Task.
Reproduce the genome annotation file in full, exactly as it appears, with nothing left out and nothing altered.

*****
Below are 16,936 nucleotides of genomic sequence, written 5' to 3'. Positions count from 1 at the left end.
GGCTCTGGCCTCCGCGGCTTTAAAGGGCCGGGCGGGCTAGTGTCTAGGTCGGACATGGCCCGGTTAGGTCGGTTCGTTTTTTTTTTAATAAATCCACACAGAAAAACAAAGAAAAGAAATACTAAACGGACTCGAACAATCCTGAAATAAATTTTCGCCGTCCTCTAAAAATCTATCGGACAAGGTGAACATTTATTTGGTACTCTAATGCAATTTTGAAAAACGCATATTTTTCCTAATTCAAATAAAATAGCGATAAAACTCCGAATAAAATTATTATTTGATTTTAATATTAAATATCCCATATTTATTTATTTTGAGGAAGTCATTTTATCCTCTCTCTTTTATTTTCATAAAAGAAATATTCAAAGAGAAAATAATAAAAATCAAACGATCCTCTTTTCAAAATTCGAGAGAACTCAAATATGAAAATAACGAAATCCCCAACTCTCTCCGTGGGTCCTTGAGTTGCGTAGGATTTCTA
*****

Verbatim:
Below are 16,936 nucleotides of genomic sequence, written 5' to 3'. Positions count from 1 at the left end.
GGCTCTGGCCTCCGCGGCTTTAAAGGGCCGGGCGGGCTAGTGTCTAGGTCGGACATGGCCCGGTTAGGTCGGTTCGTTTTTTTTTTAATAAATCCACACAGAAAAACAAAGAAAAGAAATACTAAACGGACTCGAACAATCCTGAAATAAATTTTCGCCGTCCTCTAAAAATCTATCGGACAAGGTGAACATTTATTTGGTACTCTAATGCAATTTTGAAAAACGCATATTTTTCCTAATTCAAATAAAATAGCGATAAAACTCCGAATAAAATTATTATTTGATTTTAATATTAAATATCCCATATTTATTTATTTTGAGGAAGTCATTTTATCCTCTCTCTTTTATTTTCATAAAAGAAATATTCAAAGAGAAAATAATAAAAATCAAACGATCCTCTTTTCAAAATTCGAGAGAACTCAAATATGAAAATAACGAAATCCCCAACTCTCTCCGTGGGTCCTTGAGTTGCGTAGGATTTCTA